Another problem was that the last of the Trilogy was published in 2000, over fifteen years before. There was considerably more historical information now available, both on the Net and in new publications. Had I had that information in the decades before 2000, I would have written some of the scenes in the Trilogy a little differently. In writing The Game of Hope, I sometimes had to fudge just a bit in order to be historically accurate and yet true to the existing world of the Trilogy.

The rewards of writing a midquel

Challenging problems aside, it was a pleasure to reconnect with the characters of the Trilogy once again, and extremely interesting (and surprising!) to view that world through the eyes of a teenager. Most of all, it was delightful to fully explore characters who had previously been on the sidelines. The amazing Madame Campan! The impetuous and reckless Caroline Bonaparte!

     What a world!

The Game of Hope by Sandra Gulland

Publication Date: June 26, 2018
Viking Books for Young Readers
Hardcover & eBook; 384 Pages

Genre: YA/Historical Fiction

For Napoleon's stepdaughter, nothing is simple -- especially love.

Paris, 1798. Hortense de Beauharnais is engrossed in her studies at a boarding school for aristocratic girls, most of whom suffered tragic losses during the tumultuous days of the French Revolution. She loves to play and compose music, read and paint, and daydream about Christophe, her brother's dashing fellow officer. But Hortense is not an ordinary girl. Her beautiful, charming mother Josephine has married Napoleon Bonaparte, soon to become the most powerful man in France, but viewed by Hortense as a coarse, unworthy successor to her elegant father, who was guillotined during the Terror.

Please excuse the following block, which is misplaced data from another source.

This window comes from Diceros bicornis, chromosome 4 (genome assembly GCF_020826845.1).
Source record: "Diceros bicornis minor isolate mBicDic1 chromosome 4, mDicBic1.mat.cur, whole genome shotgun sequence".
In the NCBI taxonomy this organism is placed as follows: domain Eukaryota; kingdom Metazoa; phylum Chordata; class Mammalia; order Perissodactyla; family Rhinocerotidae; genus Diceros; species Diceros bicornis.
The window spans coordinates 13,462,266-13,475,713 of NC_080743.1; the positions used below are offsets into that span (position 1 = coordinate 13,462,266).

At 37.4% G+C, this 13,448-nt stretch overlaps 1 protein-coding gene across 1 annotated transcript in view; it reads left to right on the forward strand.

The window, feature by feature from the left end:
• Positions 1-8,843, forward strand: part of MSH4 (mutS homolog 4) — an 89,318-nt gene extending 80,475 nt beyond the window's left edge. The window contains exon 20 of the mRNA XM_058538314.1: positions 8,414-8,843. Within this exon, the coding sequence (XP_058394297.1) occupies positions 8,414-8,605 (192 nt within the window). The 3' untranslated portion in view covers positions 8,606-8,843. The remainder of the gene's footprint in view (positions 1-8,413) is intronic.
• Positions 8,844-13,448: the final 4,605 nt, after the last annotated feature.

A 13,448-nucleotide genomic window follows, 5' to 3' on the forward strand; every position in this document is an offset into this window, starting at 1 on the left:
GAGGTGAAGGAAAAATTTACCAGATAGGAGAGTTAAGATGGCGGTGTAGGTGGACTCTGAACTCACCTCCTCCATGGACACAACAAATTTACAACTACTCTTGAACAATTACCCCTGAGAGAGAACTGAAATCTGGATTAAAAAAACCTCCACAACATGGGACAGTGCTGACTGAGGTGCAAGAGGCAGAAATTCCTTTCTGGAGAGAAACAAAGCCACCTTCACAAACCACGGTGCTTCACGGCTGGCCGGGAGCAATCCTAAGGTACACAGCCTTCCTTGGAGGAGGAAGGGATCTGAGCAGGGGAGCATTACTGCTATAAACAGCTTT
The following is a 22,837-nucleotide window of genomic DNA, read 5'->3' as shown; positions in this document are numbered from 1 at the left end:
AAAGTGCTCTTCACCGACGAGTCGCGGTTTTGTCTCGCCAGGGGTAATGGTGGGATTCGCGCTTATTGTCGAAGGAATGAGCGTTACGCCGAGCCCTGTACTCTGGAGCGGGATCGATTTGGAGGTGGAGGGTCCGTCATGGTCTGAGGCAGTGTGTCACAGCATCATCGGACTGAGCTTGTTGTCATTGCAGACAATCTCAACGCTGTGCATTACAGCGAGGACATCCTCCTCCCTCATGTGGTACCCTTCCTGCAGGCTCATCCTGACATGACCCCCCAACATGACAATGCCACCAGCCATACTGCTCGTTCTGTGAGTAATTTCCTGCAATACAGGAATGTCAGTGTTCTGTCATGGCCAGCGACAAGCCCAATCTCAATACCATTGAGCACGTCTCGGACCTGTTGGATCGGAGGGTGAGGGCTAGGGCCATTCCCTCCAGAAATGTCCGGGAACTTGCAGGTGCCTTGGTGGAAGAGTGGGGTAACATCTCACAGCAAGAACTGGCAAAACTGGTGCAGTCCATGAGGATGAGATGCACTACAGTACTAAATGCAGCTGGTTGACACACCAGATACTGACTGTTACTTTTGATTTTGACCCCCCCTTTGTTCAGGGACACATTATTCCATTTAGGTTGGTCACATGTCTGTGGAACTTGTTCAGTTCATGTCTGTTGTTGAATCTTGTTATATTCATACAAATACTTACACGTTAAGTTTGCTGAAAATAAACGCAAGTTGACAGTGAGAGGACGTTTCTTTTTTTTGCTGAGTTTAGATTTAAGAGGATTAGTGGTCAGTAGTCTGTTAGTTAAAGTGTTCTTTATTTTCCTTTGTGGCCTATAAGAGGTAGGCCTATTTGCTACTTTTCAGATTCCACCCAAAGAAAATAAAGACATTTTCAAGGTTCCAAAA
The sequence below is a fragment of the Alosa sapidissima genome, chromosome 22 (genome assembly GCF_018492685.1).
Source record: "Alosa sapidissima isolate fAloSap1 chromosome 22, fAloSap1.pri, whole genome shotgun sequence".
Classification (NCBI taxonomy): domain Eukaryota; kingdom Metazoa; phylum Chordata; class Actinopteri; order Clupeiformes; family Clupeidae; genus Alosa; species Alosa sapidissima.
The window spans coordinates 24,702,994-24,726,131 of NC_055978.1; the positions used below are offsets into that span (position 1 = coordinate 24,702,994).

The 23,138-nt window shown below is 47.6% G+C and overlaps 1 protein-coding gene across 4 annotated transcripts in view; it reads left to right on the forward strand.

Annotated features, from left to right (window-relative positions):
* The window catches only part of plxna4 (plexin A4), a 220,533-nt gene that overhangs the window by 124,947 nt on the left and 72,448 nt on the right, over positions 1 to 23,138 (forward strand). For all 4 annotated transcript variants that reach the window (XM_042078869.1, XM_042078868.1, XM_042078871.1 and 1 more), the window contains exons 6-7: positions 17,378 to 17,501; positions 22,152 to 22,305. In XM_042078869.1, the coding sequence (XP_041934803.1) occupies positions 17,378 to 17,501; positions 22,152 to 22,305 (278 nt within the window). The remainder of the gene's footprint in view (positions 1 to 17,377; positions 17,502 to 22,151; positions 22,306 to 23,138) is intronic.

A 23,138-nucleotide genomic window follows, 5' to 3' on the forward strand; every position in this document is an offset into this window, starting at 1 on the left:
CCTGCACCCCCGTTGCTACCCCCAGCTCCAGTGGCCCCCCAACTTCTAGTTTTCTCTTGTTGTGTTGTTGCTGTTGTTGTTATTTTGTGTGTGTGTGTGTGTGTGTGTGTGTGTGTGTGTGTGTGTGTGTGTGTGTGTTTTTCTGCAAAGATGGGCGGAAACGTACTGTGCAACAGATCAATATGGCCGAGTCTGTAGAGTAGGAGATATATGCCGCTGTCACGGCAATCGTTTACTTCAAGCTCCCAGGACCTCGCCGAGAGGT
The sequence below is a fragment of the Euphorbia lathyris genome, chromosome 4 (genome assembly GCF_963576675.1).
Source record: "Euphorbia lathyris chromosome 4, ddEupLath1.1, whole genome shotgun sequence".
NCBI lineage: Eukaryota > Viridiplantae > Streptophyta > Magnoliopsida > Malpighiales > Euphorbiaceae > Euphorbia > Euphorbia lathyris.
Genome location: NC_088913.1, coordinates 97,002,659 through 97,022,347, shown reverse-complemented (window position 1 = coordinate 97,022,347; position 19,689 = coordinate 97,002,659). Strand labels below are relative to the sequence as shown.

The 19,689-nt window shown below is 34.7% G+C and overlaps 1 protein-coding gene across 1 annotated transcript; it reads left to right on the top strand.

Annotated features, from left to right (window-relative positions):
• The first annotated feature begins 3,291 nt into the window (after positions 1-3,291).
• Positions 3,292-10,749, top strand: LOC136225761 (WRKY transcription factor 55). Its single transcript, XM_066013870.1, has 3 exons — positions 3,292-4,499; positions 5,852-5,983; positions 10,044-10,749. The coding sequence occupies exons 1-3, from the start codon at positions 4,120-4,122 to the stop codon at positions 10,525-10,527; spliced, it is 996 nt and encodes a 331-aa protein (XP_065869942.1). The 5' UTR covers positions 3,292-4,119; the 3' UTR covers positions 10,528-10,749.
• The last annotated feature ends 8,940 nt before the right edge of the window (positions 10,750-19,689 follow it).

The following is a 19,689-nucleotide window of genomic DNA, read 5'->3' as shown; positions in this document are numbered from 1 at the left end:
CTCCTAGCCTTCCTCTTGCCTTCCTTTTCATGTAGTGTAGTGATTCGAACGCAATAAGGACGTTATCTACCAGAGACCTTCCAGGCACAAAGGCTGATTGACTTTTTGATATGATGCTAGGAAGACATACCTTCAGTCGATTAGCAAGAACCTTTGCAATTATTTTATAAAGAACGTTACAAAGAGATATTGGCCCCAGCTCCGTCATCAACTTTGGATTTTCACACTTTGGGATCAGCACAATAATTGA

Where will Hortense's future lie?

Inspired by Hortense's real-life autobiography with charming glimpses of teen life long ago, this is the story of a girl chosen by fate to play a role she didn't choose.

Amazon | Barnes and Noble | Chapters | IndieBound

Praise for The Game of Hope

"Gulland, who’s clearly done her research, includes plenty of documented moments and people from Hortense’s life, which cultivates a rich sense of atmosphere . . . Teen fans of historical fiction fascinated by the period will find plenty to appreciate here." — Booklist

"Gulland has built a career writing historical fiction for adults ... . Her pitch-perfect balance of lush period details and character-driven narrative shines again in The Game of Hope. — Quill & Quire

“[The Game of Hope] captures the essence of the period. It is not just a story about a girl; it is about the time; it is about the people whose lives she touched and about the changes spurned from the revolution. That is what makes it so grand and captivating.” — Cyn’s Workshop Review

“Sandra Gulland’s writing is enchanting and beautiful.” — Krimsuun Pages

About the Author

Sandra Gulland is an American-born Canadian novelist specializing in historical fiction. She is the author of the internationally bestselling trilogy of adult books based on the life of Josephine de Beauharnais Bonaparte, as well as two novels set at the court of Louis XIV, the Sun King. Her books have been published in sixteen countries, translated into thirteen languages, and sold more than a million copies worldwide.

Sandra Gulland's novels include The Josephine B. Trilogy, The Shadow Queen, Mistress of the Sun, and The Game of Hope.